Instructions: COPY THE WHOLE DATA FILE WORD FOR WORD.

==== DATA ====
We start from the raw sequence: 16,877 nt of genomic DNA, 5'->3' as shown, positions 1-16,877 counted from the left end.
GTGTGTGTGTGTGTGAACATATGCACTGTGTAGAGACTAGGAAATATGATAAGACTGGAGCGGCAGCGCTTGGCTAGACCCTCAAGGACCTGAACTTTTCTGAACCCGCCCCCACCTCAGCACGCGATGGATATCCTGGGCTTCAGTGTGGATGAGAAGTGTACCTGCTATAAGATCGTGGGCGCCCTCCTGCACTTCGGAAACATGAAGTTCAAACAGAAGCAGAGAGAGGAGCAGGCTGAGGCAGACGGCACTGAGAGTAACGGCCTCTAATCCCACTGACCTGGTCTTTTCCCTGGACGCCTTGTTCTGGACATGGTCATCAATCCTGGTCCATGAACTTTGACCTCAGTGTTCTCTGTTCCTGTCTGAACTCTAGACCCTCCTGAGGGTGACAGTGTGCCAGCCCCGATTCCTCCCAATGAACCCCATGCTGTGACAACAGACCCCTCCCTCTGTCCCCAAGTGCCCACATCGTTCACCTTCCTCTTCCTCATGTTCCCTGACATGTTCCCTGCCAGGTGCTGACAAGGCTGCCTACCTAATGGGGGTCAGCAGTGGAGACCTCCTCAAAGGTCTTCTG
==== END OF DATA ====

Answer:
We start from the raw sequence: 16,877 nt of genomic DNA, 5'->3' as shown, positions 1-16,877 counted from the left end.
GTGTGTGTGTGTGTGAACATATGCACTGTGTAGAGACTAGGAAATATGATAAGACTGGAGCGGCAGCGCTTGGCTAGACCCTCAAGGACCTGAACTTTTCTGAACCCGCCCCCACCTCAGCACGCGATGGATATCCTGGGCTTCAGTGTGGATGAGAAGTGTACCTGCTATAAGATCGTGGGCGCCCTCCTGCACTTCGGAAACATGAAGTTCAAACAGAAGCAGAGAGAGGAGCAGGCTGAGGCAGACGGCACTGAGAGTAACGGCCTCTAATCCCACTGACCTGGTCTTTTCCCTGGACGCCTTGTTCTGGACATGGTCATCAATCCTGGTCCATGAACTTTGACCTCAGTGTTCTCTGTTCCTGTCTGAACTCTAGACCCTCCTGAGGGTGACAGTGTGCCAGCCCCGATTCCTCCCAATGAACCCCATGCTGTGACAACAGACCCCTCCCTCTGTCCCCAAGTGCCCACATCGTTCACCTTCCTCTTCCTCATGTTCCCTGACATGTTCCCTGCCAGGTGCTGACAAGGCTGCCTACCTAATGGGGGTCAGCAGTGGAGACCTCCTCAAAGGTCTTCTG